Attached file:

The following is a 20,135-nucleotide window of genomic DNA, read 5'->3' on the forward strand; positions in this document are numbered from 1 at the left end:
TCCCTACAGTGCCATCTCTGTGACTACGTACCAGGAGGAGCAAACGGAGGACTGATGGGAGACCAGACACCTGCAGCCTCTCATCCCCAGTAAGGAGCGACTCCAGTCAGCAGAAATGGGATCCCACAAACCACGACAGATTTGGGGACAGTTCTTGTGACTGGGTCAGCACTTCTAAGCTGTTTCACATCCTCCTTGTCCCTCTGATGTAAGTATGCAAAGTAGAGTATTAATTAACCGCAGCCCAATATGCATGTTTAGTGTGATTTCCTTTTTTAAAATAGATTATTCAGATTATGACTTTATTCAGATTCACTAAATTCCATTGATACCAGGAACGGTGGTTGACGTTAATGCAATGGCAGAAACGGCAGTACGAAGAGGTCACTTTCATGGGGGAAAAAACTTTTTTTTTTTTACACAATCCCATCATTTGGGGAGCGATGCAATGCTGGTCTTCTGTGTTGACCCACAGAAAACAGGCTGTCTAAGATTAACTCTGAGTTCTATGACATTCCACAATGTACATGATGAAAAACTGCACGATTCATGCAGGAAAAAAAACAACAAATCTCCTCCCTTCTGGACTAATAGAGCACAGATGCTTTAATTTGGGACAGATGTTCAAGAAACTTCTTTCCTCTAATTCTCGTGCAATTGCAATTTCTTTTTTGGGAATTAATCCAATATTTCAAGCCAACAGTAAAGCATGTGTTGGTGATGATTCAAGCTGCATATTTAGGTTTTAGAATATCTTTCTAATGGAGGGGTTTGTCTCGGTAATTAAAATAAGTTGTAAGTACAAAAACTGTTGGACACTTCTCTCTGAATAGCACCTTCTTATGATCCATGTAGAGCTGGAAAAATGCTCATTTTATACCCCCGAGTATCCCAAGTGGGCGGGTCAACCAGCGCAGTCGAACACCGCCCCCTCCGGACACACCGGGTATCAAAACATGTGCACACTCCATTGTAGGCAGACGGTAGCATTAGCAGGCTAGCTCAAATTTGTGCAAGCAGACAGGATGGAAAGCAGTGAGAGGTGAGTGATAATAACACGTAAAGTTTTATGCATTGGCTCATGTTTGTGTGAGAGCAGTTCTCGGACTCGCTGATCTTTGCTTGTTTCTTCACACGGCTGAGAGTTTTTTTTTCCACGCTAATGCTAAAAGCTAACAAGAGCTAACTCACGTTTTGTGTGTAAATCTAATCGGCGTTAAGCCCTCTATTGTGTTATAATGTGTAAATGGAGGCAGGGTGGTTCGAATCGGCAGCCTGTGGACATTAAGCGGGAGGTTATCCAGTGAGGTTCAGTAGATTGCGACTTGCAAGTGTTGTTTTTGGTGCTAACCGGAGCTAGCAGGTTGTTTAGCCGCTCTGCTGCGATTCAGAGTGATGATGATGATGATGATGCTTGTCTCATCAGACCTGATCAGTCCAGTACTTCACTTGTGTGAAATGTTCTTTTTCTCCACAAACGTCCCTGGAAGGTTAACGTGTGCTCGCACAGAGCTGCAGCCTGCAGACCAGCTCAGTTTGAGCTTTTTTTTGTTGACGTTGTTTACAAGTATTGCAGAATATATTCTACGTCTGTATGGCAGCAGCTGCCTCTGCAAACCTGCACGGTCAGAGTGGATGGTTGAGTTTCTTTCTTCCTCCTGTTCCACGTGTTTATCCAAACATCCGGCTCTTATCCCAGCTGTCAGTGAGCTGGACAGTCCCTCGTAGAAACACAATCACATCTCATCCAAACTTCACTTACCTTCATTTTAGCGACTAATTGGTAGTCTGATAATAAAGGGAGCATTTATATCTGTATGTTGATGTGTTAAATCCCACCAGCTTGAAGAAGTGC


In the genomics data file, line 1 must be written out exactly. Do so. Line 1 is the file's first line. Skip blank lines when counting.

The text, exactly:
The following is a 20,135-nucleotide window of genomic DNA, read 5'->3' on the forward strand; positions in this document are numbered from 1 at the left end: